• Connie

    I too am new to backyard birding, about a year, but still learning. Something I do is to play bird songs & calls off an app (either Merlin or Audubon). I’ve had a few bird’s so curious they almost landed on me! They have become more comfortable with me outside watching instead of skulking in the kitchen window. I occasionally call birds that could be in area but that I haven’t seen. Imagine my surprise when I look out the window and have a new visitor; I get so excited! I would recommend knowing the habits of what you call and not cause a fight, massacre, or anxiety for our feathered friends

    • Barbara Jacobs-Smith

      I would caution you about using birdsong to attract birds to your feeders. Birds expend so much energy in their normal daily activities -flying and foraging. It seems unfair to add to their activity by introducing birdsong. I would also worry about the unknown effects of playing birdsong, what do we not understand about the effects of playback. Here is a great article from Sibly:
      http://www.sibleyguides.com/2011/04/the-proper-use-of-playback-in-birding/
      Here is a general article about using playback: http://birding.about.com/od/birdingbasics/a/Ethics-Of-Bird-Calls.htm
      But, no matter what you decide, keep watching birds!

      • bill8127828

        I feed the birds the year round. Over the last several years, I have made my own squirrel baffles. They work great and NO squirrels get around them. The store bought baffles are a waste of time and money. I will continue to make my own baffles as the need rises. Bill

        • Dawn Hewitt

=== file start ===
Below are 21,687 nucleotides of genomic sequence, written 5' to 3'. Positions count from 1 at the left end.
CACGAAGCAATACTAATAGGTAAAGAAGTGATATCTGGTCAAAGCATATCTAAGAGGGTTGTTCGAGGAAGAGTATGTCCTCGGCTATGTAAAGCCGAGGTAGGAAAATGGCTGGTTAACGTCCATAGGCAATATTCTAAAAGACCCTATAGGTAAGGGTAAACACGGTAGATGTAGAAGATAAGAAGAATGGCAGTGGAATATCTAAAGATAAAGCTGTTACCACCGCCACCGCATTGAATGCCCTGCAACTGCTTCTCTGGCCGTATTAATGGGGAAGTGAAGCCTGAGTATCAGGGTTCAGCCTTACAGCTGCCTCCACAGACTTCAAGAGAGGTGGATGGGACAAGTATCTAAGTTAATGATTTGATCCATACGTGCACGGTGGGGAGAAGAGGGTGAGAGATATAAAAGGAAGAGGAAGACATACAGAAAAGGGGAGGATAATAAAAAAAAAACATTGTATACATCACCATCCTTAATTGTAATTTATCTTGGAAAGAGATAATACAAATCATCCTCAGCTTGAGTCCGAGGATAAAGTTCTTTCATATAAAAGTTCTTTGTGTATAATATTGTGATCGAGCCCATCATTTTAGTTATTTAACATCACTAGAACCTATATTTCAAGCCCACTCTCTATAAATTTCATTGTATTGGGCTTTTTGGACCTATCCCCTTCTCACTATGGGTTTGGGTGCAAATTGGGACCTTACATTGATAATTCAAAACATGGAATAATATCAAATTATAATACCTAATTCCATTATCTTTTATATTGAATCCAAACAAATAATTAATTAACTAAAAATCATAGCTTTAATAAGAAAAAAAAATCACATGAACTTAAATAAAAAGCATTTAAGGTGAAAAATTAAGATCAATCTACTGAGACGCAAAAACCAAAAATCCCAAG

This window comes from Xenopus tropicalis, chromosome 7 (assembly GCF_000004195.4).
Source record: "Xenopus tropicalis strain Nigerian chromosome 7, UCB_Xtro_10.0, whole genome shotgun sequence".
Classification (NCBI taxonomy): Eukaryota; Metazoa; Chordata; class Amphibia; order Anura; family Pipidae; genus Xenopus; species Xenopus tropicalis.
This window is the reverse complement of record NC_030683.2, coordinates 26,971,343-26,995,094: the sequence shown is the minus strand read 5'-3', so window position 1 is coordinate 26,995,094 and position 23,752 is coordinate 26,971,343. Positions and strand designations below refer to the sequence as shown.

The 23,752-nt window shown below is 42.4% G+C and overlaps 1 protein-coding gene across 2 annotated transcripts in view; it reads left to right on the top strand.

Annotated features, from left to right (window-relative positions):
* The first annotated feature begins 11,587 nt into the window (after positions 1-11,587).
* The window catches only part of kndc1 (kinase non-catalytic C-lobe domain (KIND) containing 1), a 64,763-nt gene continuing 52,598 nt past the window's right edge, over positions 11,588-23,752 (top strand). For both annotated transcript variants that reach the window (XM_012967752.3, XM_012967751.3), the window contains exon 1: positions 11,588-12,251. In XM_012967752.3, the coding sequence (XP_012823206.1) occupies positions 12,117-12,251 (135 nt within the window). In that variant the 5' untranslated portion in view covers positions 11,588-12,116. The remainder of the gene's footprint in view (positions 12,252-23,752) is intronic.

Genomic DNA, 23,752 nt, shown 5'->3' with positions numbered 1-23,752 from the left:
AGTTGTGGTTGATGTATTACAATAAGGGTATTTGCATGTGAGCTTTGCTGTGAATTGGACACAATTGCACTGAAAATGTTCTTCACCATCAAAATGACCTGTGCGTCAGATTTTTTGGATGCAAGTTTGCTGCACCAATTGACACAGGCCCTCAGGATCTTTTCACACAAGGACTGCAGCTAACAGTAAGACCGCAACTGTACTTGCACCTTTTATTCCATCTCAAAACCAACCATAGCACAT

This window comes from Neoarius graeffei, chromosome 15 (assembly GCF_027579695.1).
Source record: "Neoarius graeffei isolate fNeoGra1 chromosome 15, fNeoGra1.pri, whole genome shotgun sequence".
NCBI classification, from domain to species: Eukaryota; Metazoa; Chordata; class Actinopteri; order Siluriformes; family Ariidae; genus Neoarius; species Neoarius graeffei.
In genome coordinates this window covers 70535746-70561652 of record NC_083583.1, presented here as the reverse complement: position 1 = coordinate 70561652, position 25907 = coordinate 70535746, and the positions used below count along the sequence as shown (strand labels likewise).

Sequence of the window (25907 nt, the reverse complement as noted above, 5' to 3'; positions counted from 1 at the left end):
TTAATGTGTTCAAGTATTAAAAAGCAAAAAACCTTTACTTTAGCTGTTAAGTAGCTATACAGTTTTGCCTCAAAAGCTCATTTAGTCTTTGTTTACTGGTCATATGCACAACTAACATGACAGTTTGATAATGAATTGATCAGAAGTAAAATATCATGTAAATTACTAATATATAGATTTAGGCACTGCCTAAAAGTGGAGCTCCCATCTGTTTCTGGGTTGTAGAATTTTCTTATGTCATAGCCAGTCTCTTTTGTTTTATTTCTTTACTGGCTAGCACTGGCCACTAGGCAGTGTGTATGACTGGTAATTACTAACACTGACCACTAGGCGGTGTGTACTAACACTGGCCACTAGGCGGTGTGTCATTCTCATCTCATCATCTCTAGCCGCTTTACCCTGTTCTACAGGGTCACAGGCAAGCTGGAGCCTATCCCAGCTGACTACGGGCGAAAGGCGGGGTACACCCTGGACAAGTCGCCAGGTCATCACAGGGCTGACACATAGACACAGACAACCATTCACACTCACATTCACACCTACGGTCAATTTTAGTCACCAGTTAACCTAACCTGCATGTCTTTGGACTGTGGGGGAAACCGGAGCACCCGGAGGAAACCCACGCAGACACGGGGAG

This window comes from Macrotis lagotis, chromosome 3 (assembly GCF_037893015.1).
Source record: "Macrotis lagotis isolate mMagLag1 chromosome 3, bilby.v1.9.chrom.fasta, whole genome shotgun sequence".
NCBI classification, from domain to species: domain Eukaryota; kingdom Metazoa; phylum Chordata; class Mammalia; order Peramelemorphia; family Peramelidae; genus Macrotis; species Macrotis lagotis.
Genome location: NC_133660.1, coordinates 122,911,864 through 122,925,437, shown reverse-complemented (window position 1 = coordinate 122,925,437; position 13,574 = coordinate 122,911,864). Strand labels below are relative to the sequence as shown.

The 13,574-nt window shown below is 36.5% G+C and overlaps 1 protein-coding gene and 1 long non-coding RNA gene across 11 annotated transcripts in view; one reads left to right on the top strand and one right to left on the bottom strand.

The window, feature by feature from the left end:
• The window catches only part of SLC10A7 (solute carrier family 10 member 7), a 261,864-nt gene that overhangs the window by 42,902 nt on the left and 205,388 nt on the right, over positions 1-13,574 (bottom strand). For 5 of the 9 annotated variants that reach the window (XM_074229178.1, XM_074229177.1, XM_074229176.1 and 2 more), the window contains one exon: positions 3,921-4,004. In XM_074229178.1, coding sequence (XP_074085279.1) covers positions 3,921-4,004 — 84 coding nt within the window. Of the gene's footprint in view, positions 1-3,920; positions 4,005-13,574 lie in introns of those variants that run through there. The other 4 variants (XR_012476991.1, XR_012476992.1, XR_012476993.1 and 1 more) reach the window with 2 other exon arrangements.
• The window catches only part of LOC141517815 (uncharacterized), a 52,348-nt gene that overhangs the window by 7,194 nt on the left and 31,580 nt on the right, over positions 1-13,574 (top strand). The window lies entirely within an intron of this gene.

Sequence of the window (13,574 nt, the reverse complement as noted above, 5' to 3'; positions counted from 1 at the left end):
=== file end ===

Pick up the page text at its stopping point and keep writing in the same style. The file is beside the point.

I use store-bought baffles under my pole-mounted feeders, but I built a stovepipe baffle for under my wren box (https://www.youtube.com/watch?v=gaS7r9ZIrU8 and yes, that’s me). Both types (store-bought and homemade) have been effective, in my experience. Dawn Hewitt, Bird Watcher’s Digest

  • Hi Hamster Mommy! First of all, unless ice is coating EVERYTHING for many days in a row, wildlife doesn’t need our help to survive. They made it all these years before humans started feeding them, and even if it seems like they become dependent upon us because they’re eating us out of house and home, really, they don’t need us. Even if Buffalo, with its deep snows and frigid winters, squirrels store food, and so do some birds. Feeding them might make their lives easier, and it brings them closer to our view, and during icy periods, it can truly help them, but in general, they don’t need us. Everything you’re offering sounds great and perfectly nutritious. I recommend you try to keep your squirrels away from your bird feeders by keeping them far apart. Like, offer only corn and suet (for squirrels) where you’ve been offering it, but offer black-oil sunflower seeds in the far back yard, or somewhere far from the “squirrel station.” Also, there are some tube feeders that are really, truly squirrel proof. They’re expensive, but they really do work. I have a Brome Squirrel-Buster Plus and a Brome Peanut Feeder, and I’ve seen squirrels all over both of them, but NEVER able to get a nibble. They’ve give up on those feeders. The catch: I had to use carabiners to attach those feeders to my hooks because the squirrels would knock them to the ground, and that can break the feeder. I wrote about all of this in the March/April 2016 issue of Bird Watcher’s Digest. (I encourage you to subscribe!) At least, please consider subscribing to Watching Backyard Birds, North America’s ONLY magazine dedicated to backyard birds! You can subscribe online for only $10 a year! Good luck! Dawn Hewitt, Bird Watcher’s Digest